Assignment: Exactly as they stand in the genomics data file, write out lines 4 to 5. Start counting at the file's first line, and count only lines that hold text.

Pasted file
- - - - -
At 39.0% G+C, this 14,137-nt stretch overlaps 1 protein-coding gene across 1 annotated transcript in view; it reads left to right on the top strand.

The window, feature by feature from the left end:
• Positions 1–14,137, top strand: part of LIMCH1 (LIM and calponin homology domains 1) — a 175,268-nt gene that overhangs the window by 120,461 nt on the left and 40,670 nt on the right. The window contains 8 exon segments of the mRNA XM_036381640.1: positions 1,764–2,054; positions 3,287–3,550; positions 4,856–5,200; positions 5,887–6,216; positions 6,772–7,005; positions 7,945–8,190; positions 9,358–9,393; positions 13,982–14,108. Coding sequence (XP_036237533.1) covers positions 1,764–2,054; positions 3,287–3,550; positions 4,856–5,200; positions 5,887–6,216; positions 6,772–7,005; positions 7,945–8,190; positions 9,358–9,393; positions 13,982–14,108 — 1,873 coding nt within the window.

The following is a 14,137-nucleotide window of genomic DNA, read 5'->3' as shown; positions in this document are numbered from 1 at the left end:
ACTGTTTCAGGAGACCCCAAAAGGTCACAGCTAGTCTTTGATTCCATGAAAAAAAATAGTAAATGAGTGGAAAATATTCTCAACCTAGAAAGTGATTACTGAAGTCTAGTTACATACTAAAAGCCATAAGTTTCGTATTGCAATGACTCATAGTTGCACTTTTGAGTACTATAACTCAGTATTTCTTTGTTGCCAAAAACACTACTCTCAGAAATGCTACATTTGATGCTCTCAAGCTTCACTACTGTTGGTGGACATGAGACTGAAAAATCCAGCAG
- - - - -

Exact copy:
The following is a 14,137-nucleotide window of genomic DNA, read 5'->3' as shown; positions in this document are numbered from 1 at the left end:
ACTGTTTCAGGAGACCCCAAAAGGTCACAGCTAGTCTTTGATTCCATGAAAAAAAATAGTAAATGAGTGGAAAATATTCTCAACCTAGAAAGTGATTACTGAAGTCTAGTTACATACTAAAAGCCATAAGTTTCGTATTGCAATGACTCATAGTTGCACTTTTGAGTACTATAACTCAGTATTTCTTTGTTGCCAAAAACACTACTCTCAGAAATGCTACATTTGATGCTCTCAAGCTTCACTACTGTTGGTGGACATGAGACTGAAAAATCCAGCAG